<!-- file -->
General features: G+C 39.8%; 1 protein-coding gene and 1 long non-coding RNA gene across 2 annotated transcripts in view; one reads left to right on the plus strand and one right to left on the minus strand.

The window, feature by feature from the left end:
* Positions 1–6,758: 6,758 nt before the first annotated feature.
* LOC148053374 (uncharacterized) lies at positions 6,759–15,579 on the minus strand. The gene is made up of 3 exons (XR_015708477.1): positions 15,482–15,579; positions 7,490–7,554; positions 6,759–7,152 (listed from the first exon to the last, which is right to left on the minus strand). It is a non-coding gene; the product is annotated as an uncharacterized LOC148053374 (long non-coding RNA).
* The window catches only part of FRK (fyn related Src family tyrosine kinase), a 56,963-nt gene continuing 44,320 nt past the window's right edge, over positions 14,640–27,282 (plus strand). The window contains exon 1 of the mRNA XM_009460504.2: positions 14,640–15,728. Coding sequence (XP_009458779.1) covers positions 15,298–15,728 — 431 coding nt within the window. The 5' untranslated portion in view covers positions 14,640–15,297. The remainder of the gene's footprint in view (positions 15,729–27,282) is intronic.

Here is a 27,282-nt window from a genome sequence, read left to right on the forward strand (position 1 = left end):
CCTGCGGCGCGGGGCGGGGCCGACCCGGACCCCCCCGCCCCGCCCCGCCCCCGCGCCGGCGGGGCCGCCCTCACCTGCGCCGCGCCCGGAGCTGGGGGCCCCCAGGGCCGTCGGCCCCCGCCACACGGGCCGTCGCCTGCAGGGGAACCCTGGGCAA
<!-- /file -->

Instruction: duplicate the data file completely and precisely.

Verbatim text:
General features: G+C 39.8%; 1 protein-coding gene and 1 long non-coding RNA gene across 2 annotated transcripts in view; one reads left to right on the plus strand and one right to left on the minus strand.

The window, feature by feature from the left end:
* Positions 1–6,758: 6,758 nt before the first annotated feature.
* LOC148053374 (uncharacterized) lies at positions 6,759–15,579 on the minus strand. The gene is made up of 3 exons (XR_015708477.1): positions 15,482–15,579; positions 7,490–7,554; positions 6,759–7,152 (listed from the first exon to the last, which is right to left on the minus strand). It is a non-coding gene; the product is annotated as an uncharacterized LOC148053374 (long non-coding RNA).
* The window catches only part of FRK (fyn related Src family tyrosine kinase), a 56,963-nt gene continuing 44,320 nt past the window's right edge, over positions 14,640–27,282 (plus strand). The window contains exon 1 of the mRNA XM_009460504.2: positions 14,640–15,728. Coding sequence (XP_009458779.1) covers positions 15,298–15,728 — 431 coding nt within the window. The 5' untranslated portion in view covers positions 14,640–15,297. The remainder of the gene's footprint in view (positions 15,729–27,282) is intronic.

Here is a 27,282-nt window from a genome sequence, read left to right on the forward strand (position 1 = left end):
CCTGCGGCGCGGGGCGGGGCCGACCCGGACCCCCCCGCCCCGCCCCGCCCCCGCGCCGGCGGGGCCGCCCTCACCTGCGCCGCGCCCGGAGCTGGGGGCCCCCAGGGCCGTCGGCCCCCGCCACACGGGCCGTCGCCTGCAGGGGAACCCTGGGCAA